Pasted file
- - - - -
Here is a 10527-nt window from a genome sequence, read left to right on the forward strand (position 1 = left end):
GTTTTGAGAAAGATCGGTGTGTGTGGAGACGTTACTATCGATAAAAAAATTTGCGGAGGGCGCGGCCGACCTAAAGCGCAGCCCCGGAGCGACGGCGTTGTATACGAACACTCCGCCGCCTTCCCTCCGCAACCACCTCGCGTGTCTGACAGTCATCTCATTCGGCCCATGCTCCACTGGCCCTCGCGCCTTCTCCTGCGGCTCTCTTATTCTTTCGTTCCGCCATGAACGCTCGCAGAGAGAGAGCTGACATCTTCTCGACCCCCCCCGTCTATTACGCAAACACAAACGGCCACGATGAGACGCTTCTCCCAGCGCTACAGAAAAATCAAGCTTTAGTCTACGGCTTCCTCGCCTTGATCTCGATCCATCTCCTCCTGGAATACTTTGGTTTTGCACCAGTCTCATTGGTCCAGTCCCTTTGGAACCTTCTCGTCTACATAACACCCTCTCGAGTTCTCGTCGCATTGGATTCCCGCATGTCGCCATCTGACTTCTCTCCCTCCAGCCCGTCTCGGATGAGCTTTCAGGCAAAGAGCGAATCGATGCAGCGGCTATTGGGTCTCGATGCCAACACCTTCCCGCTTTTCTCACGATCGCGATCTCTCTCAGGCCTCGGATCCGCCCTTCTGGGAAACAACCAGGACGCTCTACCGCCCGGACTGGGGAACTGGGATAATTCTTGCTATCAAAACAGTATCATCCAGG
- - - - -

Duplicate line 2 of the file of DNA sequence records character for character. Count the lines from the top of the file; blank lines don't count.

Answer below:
GTTTTGAGAAAGATCGGTGTGTGTGGAGACGTTACTATCGATAAAAAAATTTGCGGAGGGCGCGGCCGACCTAAAGCGCAGCCCCGGAGCGACGGCGTTGTATACGAACACTCCGCCGCCTTCCCTCCGCAACCACCTCGCGTGTCTGACAGTCATCTCATTCGGCCCATGCTCCACTGGCCCTCGCGCCTTCTCCTGCGGCTCTCTTATTCTTTCGTTCCGCCATGAACGCTCGCAGAGAGAGAGCTGACATCTTCTCGACCCCCCCCGTCTATTACGCAAACACAAACGGCCACGATGAGACGCTTCTCCCAGCGCTACAGAAAAATCAAGCTTTAGTCTACGGCTTCCTCGCCTTGATCTCGATCCATCTCCTCCTGGAATACTTTGGTTTTGCACCAGTCTCATTGGTCCAGTCCCTTTGGAACCTTCTCGTCTACATAACACCCTCTCGAGTTCTCGTCGCATTGGATTCCCGCATGTCGCCATCTGACTTCTCTCCCTCCAGCCCGTCTCGGATGAGCTTTCAGGCAAAGAGCGAATCGATGCAGCGGCTATTGGGTCTCGATGCCAACACCTTCCCGCTTTTCTCACGATCGCGATCTCTCTCAGGCCTCGGATCCGCCCTTCTGGGAAACAACCAGGACGCTCTACCGCCCGGACTGGGGAACTGGGATAATTCTTGCTATCAAAACAGTATCATCCAGG